Calmer Bites

A few weeks ago I had a slightly psychotic Phoenix on my hands. I think it was the transition from living out 24/7 to living in at night, combined with her getting fitter. I couldn’t fault her behaviour on the ground, or out hacking, or even in the school. She wasn’t spooky or naughty, just hot – like she was on a constant adrenaline high. A good, long workout didn’t take the edge off, so I knew it wasn’t an excess of energy. But she definitely wasn’t her usual self. I did wonder if she was stressed, but channeling it internally, so it came out as anxiety as opposed to bad behaviour.

I thought about calmers, but I wasn’t convinced they were the answer because her behaviour hadn’t changed, or at least she hadn’t become spooky. But I did wonder if she had a bit of a chemical imbalance, akin to people suffering from bipolar disorder. This would explain the uptightness and that a long workout didn’t tire her out.

I couldn’t see what stress factors she had as we’d not competed recently, her diet hadn’t changed and was low in sugars, and she’d seemingly settled into the yard and field happily, which made me wonder if she’d been stressed (perhaps the first week of living in) and the chemical levels in her brain had become a bit stuck at the incorrect levels. I’m sure a psychologist could explain this far better than me, but in layman’s terms that’s what I felt was going on.

I did some more research, and a friend told me about calmer bites. They seem to be a relatively new thing on the market, but basically they contain L-Tryosine which triggers the production of serotonin, which helps stabilise moods. They say it “takes the edge off” a horse’s excitability, which is what I felt Phoenix needed.

I think the instant calmer syringes work in a similar way, but as Phoenix is not the easiest horse to worm, I thought a bite size treat would be more effective – at least she’d ingest more of it! 45-60 minutes after administration, the seratonin levels should increase, and the horse becomes calmer. The effects last for three or four hours and you can “load” a horse with several cookies over a couple of days.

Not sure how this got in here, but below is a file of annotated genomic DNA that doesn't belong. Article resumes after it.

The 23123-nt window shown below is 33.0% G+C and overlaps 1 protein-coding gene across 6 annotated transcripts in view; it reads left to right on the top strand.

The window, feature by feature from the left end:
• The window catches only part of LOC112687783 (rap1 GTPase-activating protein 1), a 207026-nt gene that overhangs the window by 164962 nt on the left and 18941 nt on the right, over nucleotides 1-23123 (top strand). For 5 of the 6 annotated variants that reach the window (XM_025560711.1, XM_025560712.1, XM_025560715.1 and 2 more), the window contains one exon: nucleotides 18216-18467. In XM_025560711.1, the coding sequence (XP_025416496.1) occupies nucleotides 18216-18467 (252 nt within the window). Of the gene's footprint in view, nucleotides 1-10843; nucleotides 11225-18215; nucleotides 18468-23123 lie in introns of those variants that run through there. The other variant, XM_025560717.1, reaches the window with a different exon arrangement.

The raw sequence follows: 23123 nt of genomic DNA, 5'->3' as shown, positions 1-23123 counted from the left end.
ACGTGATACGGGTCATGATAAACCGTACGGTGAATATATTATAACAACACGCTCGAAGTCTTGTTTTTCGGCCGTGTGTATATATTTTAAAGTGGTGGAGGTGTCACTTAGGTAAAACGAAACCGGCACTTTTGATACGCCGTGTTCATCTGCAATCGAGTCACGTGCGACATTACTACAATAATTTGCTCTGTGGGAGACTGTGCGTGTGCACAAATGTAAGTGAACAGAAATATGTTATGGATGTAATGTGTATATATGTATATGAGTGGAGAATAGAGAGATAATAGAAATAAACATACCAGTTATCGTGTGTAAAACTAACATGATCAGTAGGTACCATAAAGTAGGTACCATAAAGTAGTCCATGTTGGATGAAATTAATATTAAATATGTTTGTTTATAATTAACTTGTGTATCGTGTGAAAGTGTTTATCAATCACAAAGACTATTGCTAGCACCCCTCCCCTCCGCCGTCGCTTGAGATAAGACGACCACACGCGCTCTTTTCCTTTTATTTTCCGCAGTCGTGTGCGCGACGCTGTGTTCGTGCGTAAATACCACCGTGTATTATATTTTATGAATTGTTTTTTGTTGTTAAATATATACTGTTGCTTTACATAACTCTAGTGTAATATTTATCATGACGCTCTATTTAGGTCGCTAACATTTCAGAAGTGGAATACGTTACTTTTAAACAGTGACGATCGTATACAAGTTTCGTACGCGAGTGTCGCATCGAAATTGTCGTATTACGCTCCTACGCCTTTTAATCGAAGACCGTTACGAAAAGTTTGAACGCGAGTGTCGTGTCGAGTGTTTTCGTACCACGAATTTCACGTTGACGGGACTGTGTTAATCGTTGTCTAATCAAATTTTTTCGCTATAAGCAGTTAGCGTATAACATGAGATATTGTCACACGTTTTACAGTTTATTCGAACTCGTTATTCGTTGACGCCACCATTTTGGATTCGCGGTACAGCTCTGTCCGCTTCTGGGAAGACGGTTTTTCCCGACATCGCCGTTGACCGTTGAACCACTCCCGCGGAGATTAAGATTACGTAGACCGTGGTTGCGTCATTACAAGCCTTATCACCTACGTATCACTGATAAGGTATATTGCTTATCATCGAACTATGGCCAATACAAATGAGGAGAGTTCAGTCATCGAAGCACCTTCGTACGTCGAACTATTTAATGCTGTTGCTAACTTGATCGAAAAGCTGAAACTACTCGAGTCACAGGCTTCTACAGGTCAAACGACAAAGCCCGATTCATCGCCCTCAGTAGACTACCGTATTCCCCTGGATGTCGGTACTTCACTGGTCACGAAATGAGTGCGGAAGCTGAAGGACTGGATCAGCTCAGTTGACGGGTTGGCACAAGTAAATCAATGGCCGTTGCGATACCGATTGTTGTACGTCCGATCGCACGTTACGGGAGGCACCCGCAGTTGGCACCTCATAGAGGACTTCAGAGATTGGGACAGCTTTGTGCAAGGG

Calmer bites are commonly used the day before a competition and on the morning of to help calm a horse. Or for travelling or clipping. They don’t contain any FEI banned substances so are legal for competition use.

Now, I didn’t particularly want to end up relying on calmers or anything, but I did think that the calmer bites could help reset Phoenix. I tend to think that if a horse is stressed and needs “calming” there is a problem somewhere in their management, diet or training, so by feeding calmers you are not addressing the cause, merely masking it. However, if it would get Phoenix back on track I thought it was worth a shot.

It was a bit of a gamble, as there have been mixed reviews on the calming cookies products (as with any calmer but I think that’s down to the cause as much as anything) but I fed Phoenix a calmer bite twice a day for three days as a loading dose, and definitely found that she was calmer. Probably a better explanation is that she wasn’t on high alert and over reactive to my leg aids, or as anticipative to canter and repeat canters during a schooling session, which made her much more rideable. As she had maintained her perfect manners out hacking and on the ground, I couldn’t say that they had had a positive impact, but I definitely liked her more relaxed attitude towards schooling.

Phoenix had the calmer bites for three days and since then she seems to have remained more level headed, so I think that they will have helped normalise her seratonin levels, which had dropped for whatever reason. The most likely cause I can think of is the transition from her summer routine to her winter routine. Which she seems to have accepted now, as she’s not pulling her rugs onto the floor, tossing hay from her haybar, or spilling her water in the mornings as she waits to be turned out. It will be interesting to see how she transitions next year.

For now though, I’ll keep the rest of the calmer bites and try using them when she’s next clipped to see if it keep her more relaxed, acting as a mild sedative so that she is more accepting of the clipping process.

I would say that calmer bites are not the answer to a horse being stressed, but they could be used as an aid to training. For example, if a horse has had a bad experience travelling then they may be useful the next time they travel to help give them a good experience and overcome their fears. But a horse will only truly overcome their fears by their carer taking the steps to build their confidence during transportation.

The calmer bites I used for Phoenix are made by Equine Science, and can be found on their website.

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